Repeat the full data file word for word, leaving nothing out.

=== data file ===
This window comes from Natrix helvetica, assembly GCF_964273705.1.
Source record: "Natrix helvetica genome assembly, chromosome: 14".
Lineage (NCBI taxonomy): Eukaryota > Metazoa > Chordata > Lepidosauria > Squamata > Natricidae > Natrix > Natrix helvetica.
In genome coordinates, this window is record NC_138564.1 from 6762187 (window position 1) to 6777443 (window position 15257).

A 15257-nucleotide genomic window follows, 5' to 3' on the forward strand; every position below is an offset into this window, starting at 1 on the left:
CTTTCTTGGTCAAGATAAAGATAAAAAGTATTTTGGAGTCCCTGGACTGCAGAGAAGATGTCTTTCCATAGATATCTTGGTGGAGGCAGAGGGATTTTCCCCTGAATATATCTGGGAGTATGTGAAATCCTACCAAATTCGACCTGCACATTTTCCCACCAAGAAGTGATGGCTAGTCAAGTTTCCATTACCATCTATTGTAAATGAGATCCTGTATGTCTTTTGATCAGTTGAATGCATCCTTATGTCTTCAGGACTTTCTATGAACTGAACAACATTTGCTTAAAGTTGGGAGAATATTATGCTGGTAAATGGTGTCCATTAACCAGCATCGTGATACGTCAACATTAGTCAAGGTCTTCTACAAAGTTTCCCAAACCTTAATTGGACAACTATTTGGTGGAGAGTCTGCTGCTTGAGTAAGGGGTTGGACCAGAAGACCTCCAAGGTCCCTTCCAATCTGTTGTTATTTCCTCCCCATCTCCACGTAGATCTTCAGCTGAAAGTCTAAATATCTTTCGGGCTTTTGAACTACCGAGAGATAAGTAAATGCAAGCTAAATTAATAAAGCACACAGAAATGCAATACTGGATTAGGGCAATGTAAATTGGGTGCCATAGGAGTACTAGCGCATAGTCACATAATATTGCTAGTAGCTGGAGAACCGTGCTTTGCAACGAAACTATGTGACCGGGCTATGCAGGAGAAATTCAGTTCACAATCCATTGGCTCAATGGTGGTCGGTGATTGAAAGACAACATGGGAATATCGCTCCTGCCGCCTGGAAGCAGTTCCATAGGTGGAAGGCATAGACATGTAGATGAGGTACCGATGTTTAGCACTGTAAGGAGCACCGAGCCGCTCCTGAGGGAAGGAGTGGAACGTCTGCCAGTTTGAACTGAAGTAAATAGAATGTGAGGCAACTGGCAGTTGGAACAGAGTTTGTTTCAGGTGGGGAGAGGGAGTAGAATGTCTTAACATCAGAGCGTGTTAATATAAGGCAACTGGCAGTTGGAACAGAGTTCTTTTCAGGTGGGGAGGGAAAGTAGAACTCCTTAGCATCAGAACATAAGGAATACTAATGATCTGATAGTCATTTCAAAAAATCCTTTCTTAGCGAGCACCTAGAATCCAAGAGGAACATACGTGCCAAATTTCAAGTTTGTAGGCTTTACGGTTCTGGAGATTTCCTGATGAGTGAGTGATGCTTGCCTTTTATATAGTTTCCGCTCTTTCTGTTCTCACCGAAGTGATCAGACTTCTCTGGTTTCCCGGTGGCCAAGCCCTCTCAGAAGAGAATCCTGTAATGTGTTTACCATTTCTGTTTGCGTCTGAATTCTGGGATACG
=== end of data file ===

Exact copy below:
This window comes from Natrix helvetica, assembly GCF_964273705.1.
Source record: "Natrix helvetica genome assembly, chromosome: 14".
Lineage (NCBI taxonomy): Eukaryota > Metazoa > Chordata > Lepidosauria > Squamata > Natricidae > Natrix > Natrix helvetica.
In genome coordinates, this window is record NC_138564.1 from 6762187 (window position 1) to 6777443 (window position 15257).

A 15257-nucleotide genomic window follows, 5' to 3' on the forward strand; every position below is an offset into this window, starting at 1 on the left:
CTTTCTTGGTCAAGATAAAGATAAAAAGTATTTTGGAGTCCCTGGACTGCAGAGAAGATGTCTTTCCATAGATATCTTGGTGGAGGCAGAGGGATTTTCCCCTGAATATATCTGGGAGTATGTGAAATCCTACCAAATTCGACCTGCACATTTTCCCACCAAGAAGTGATGGCTAGTCAAGTTTCCATTACCATCTATTGTAAATGAGATCCTGTATGTCTTTTGATCAGTTGAATGCATCCTTATGTCTTCAGGACTTTCTATGAACTGAACAACATTTGCTTAAAGTTGGGAGAATATTATGCTGGTAAATGGTGTCCATTAACCAGCATCGTGATACGTCAACATTAGTCAAGGTCTTCTACAAAGTTTCCCAAACCTTAATTGGACAACTATTTGGTGGAGAGTCTGCTGCTTGAGTAAGGGGTTGGACCAGAAGACCTCCAAGGTCCCTTCCAATCTGTTGTTATTTCCTCCCCATCTCCACGTAGATCTTCAGCTGAAAGTCTAAATATCTTTCGGGCTTTTGAACTACCGAGAGATAAGTAAATGCAAGCTAAATTAATAAAGCACACAGAAATGCAATACTGGATTAGGGCAATGTAAATTGGGTGCCATAGGAGTACTAGCGCATAGTCACATAATATTGCTAGTAGCTGGAGAACCGTGCTTTGCAACGAAACTATGTGACCGGGCTATGCAGGAGAAATTCAGTTCACAATCCATTGGCTCAATGGTGGTCGGTGATTGAAAGACAACATGGGAATATCGCTCCTGCCGCCTGGAAGCAGTTCCATAGGTGGAAGGCATAGACATGTAGATGAGGTACCGATGTTTAGCACTGTAAGGAGCACCGAGCCGCTCCTGAGGGAAGGAGTGGAACGTCTGCCAGTTTGAACTGAAGTAAATAGAATGTGAGGCAACTGGCAGTTGGAACAGAGTTTGTTTCAGGTGGGGAGAGGGAGTAGAATGTCTTAACATCAGAGCGTGTTAATATAAGGCAACTGGCAGTTGGAACAGAGTTCTTTTCAGGTGGGGAGGGAAAGTAGAACTCCTTAGCATCAGAACATAAGGAATACTAATGATCTGATAGTCATTTCAAAAAATCCTTTCTTAGCGAGCACCTAGAATCCAAGAGGAACATACGTGCCAAATTTCAAGTTTGTAGGCTTTACGGTTCTGGAGATTTCCTGATGAGTGAGTGATGCTTGCCTTTTATATAGTTTCCGCTCTTTCTGTTCTCACCGAAGTGATCAGACTTCTCTGGTTTCCCGGTGGCCAAGCCCTCTCAGAAGAGAATCCTGTAATGTGTTTACCATTTCTGTTTGCGTCTGAATTCTGGGATACG